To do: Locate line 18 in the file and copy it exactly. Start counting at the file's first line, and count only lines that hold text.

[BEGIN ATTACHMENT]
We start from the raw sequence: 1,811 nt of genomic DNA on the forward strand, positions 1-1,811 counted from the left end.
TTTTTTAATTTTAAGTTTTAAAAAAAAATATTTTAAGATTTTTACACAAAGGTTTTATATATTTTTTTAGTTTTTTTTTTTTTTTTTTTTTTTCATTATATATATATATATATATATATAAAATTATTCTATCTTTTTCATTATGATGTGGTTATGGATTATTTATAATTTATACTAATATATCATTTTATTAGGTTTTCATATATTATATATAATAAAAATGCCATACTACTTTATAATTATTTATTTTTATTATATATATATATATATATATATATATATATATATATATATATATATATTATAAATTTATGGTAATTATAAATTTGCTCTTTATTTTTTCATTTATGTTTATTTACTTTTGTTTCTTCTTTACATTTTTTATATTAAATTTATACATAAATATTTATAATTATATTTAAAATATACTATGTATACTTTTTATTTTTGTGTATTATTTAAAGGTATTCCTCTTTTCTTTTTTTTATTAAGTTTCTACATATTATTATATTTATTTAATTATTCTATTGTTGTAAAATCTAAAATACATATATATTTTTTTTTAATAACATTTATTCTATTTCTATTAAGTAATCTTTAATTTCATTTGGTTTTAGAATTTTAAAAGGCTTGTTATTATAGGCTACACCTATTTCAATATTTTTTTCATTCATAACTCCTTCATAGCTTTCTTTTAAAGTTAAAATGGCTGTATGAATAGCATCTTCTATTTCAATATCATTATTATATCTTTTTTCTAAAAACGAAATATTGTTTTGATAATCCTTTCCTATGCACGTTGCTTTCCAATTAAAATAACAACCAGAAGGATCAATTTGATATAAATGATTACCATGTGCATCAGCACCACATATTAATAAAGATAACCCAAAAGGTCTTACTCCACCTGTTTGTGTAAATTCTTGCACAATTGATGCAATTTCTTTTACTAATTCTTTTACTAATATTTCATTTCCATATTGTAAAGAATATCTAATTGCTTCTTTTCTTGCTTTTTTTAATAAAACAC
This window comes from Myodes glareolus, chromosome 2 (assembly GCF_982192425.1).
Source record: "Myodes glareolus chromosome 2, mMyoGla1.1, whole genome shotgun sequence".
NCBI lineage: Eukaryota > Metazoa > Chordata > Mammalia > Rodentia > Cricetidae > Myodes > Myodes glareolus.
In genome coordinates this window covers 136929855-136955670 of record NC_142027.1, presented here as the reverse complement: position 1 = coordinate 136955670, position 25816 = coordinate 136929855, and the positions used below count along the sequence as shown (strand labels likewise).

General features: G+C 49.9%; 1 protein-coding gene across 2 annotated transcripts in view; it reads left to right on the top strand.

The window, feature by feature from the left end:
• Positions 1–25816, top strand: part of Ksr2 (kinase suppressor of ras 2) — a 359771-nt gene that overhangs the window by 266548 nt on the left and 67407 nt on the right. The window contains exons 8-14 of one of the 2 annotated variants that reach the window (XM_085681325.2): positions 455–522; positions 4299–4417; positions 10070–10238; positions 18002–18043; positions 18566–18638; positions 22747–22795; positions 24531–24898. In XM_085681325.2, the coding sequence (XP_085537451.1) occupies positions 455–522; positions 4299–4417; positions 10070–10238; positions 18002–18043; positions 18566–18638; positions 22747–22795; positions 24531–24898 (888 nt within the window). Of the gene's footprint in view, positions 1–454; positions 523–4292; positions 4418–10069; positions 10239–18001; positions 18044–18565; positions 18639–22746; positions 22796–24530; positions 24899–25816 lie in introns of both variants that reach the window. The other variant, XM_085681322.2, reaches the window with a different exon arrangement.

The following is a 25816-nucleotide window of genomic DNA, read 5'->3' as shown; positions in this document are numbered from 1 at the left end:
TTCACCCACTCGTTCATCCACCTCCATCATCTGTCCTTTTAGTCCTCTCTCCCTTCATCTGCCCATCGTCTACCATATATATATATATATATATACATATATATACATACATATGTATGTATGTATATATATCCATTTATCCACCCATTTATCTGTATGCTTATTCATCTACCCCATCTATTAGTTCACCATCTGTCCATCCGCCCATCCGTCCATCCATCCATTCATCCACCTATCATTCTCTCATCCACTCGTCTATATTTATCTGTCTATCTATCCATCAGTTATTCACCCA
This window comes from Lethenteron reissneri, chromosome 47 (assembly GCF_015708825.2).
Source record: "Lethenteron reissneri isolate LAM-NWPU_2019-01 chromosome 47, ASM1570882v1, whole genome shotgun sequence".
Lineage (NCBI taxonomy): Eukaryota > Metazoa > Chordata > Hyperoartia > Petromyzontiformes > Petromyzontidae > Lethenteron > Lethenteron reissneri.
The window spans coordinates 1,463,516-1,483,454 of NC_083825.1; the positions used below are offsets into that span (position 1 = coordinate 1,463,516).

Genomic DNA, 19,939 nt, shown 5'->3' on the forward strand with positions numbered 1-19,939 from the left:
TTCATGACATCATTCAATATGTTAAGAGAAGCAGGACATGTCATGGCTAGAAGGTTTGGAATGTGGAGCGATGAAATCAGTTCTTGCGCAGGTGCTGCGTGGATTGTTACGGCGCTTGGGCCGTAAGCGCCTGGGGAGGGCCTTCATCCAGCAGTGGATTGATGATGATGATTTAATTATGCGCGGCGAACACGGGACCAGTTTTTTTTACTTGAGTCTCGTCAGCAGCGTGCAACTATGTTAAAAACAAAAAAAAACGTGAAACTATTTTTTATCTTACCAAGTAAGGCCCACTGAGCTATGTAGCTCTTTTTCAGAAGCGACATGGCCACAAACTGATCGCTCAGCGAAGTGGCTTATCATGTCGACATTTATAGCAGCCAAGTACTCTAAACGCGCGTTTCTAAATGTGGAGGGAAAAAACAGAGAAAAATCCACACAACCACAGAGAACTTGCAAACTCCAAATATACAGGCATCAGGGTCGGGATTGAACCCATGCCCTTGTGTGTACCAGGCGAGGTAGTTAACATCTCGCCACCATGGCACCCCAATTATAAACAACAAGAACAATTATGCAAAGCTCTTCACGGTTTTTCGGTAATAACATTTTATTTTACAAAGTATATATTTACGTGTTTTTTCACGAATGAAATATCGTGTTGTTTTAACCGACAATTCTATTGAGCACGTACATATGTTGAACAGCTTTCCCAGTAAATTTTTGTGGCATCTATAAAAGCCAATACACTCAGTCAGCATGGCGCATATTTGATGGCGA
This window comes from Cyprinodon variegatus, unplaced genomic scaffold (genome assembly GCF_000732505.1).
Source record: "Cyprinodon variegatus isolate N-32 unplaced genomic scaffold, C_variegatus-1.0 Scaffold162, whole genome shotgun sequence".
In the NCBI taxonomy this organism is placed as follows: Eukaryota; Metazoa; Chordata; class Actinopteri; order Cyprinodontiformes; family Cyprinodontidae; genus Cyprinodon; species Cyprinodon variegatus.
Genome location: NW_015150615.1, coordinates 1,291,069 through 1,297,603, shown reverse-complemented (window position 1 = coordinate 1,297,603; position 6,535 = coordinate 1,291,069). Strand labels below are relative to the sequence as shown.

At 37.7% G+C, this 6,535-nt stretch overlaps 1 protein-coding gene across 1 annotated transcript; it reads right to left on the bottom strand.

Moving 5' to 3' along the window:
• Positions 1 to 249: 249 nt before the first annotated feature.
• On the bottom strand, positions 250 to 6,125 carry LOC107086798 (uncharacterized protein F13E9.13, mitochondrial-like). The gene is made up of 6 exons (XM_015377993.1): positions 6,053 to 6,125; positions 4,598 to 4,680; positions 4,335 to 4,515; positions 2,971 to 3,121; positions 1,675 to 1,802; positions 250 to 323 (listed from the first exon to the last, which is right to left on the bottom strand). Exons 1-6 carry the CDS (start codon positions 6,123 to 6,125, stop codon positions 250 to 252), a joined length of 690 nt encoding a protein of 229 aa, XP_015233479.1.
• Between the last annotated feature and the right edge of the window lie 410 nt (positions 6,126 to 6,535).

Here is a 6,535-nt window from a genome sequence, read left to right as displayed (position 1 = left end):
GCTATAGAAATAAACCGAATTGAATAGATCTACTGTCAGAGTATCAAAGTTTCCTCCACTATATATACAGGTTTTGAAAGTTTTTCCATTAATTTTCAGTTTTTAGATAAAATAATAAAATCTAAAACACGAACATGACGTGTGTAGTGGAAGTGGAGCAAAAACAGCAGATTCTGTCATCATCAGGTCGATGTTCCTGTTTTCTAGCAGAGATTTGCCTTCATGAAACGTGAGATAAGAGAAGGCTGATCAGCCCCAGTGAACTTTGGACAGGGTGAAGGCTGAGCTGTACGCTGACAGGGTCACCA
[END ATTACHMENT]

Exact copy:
This window comes from Cyprinodon variegatus, unplaced genomic scaffold (genome assembly GCF_000732505.1).